In a town lousy with yoga (and so much of it lousy yoga), how does one pinpoint The Best? What does “Best Yoga” even mean? The whole idea of “best” is anathema to yoga, which means “union,” which obliterates reductive, dualistic differentiations like “best” and “worst.”
Aargh! I’ll give it my best. …
Noah Williams, seemingly sweet and sparkly, will sadistically whip your Type-A Ashtanga practice into Pattabhi-perfect shape in Silver Lake. If you’re looking for a kick-ass flow, perfectly sequenced to the sounds of classic rock & roll, with a little New York humor thrown in and around the hip openers, Vinnie Marino’s your man (see Best Yogi Rock). Bryan Kest holds down yoga for the masses in Santa Monica, with his suggested-donation classes geared toward the advanced practitioner and her 80-year-old grandmother alike (see Best Yoga Class for the Masses). Siri Shiva’s rockin’ an innovative mix of Kundalini kriyas, Hatha flow and ecstatic dance at Golden Bridge. But if I had to choose one teacher (which, apparently, I do) whose class not only rocks my body, but my soul, it’s Julian Walker, a sexy South African snack keeping it really, really real on the Westside.
Julian Walker: The thinking man’s yoga teacher.
Armed with heavy-lidded bedroom eyes and the slightest hint of his South African upbringing sliding off the back edge of his sultry lilt, Walker peppers his packed Open Sky Yoga classes with poetry — Rilke and Rumi — recited with thoughtful pauses and telling repetition, connecting mind and body, spirit and breath, inhaled inspiration with exhaled everything that isn’t.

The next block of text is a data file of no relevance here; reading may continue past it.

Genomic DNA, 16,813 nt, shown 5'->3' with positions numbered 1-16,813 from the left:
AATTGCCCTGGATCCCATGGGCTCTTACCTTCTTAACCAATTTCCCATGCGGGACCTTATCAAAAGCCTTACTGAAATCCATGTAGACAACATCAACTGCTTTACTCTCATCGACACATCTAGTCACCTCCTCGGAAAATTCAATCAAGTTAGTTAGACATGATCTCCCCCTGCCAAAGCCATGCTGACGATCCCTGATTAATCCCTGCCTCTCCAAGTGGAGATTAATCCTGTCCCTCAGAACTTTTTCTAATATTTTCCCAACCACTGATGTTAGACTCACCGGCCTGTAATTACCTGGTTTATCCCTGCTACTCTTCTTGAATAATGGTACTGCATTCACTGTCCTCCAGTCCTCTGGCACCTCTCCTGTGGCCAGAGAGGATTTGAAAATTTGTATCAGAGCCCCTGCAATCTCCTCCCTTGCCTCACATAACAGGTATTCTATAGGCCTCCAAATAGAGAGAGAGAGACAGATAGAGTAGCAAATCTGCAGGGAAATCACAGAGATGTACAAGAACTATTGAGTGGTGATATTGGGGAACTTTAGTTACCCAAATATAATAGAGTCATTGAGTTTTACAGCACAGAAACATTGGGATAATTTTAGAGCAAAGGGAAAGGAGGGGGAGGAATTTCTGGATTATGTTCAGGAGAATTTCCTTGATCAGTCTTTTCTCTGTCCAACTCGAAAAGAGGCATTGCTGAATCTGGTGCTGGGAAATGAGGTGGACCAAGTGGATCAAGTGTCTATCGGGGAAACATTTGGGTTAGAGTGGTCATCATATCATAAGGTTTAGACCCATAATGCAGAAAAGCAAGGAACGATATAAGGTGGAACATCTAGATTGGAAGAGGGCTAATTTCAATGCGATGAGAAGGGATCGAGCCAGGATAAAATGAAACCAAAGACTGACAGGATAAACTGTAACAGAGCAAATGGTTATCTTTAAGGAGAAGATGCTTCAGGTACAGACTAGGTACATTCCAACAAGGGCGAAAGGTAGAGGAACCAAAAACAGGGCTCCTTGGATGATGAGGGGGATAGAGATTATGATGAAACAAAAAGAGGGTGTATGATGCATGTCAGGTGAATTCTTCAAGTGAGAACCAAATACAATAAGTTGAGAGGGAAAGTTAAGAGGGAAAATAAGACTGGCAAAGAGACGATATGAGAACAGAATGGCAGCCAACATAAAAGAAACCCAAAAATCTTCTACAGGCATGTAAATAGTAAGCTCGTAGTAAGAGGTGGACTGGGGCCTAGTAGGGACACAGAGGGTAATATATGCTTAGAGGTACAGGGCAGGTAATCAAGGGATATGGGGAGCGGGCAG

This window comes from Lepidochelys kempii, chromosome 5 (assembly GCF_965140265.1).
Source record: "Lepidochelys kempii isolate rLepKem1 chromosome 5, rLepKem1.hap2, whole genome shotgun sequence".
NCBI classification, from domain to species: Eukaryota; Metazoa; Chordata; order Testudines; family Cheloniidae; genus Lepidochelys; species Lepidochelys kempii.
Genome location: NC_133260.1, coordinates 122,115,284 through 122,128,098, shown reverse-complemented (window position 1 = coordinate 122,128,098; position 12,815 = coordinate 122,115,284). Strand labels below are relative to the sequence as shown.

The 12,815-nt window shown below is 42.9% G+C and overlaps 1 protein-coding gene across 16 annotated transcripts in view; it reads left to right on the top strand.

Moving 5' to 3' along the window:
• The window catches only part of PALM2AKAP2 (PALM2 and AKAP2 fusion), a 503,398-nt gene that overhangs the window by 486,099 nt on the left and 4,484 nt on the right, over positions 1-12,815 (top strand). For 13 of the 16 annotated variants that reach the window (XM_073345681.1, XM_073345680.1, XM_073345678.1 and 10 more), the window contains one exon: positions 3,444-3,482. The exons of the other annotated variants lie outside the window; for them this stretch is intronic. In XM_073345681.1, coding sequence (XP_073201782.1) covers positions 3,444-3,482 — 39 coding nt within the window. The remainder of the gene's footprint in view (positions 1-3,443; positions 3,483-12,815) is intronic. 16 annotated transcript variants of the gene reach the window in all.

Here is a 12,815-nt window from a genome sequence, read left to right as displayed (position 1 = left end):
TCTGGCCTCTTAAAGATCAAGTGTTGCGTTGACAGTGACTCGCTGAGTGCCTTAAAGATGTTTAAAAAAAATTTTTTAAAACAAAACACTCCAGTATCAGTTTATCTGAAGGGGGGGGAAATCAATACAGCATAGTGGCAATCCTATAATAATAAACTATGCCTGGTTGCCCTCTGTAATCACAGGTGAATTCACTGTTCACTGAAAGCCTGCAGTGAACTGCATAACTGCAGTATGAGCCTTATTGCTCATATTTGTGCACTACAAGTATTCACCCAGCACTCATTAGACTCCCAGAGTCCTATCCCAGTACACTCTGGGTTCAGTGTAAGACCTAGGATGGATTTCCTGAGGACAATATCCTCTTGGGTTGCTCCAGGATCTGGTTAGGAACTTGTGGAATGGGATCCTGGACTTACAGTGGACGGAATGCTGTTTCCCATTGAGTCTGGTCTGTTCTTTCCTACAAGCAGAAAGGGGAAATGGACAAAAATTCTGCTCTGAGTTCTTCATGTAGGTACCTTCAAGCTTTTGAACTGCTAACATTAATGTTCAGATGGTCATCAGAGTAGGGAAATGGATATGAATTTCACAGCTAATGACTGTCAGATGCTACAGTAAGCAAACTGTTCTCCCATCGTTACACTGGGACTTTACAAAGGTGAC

He’s constantly grounding us in the present, inviting us to check in with our experience of the now and to make peace with it as it is, to surrender to the truth of the moment and to honor it, instead of wishing it were different and plowing through as if it were. And while inviting us to tune in to our awareness, he nudges us out of our self-consciousness, urging us to om and ahhh and hum and sing “as though [we’ve] never been shy” … (did I mention his rockin’ playlists?).
And though I know not the names of my sweaty cohorts, Ujjayi-breathing and tantric-ahhh-ing next to me, we are indeed a community. Julian takes great care in weaving a sacred space infused with intention and compassion, awareness and discernment, a shared experience in which we are safe to cry and to laugh, to let go and to break through. A favorite expression of his is “we take turns,” as in we take turns falling in love, mending broken hearts and busted shoulders; we take turns flying high and falling down, soaring and sobbing, celebrating and grieving, expanding and contracting — oh, how we indeed take turns.
And when my spine caved in on itself and I was hurt and broken and I lost my Ashtanga practice and my usual yoga teachers weren’t interested in modifying their sequences so that I could play along, Julian welcomed me into his class and showed me how to be gentle, and taught me that to sit still while the rest of the class is flowing all around me is the most advanced practice of them all. I’ve studied with masters all over this big blue planet, and I’ve tied myself into knots while balancing in impossible contorted configurations, and in all those years of Ujayi-breathing my way inside myself, I didn’t actually find my way to genuine compassion until Julian took me by the hand and showed me.
Plus, he does bodywork (she sighs, with hearts in her eyes) … and leads workshops and retreats and … and … did I mention the bodywork?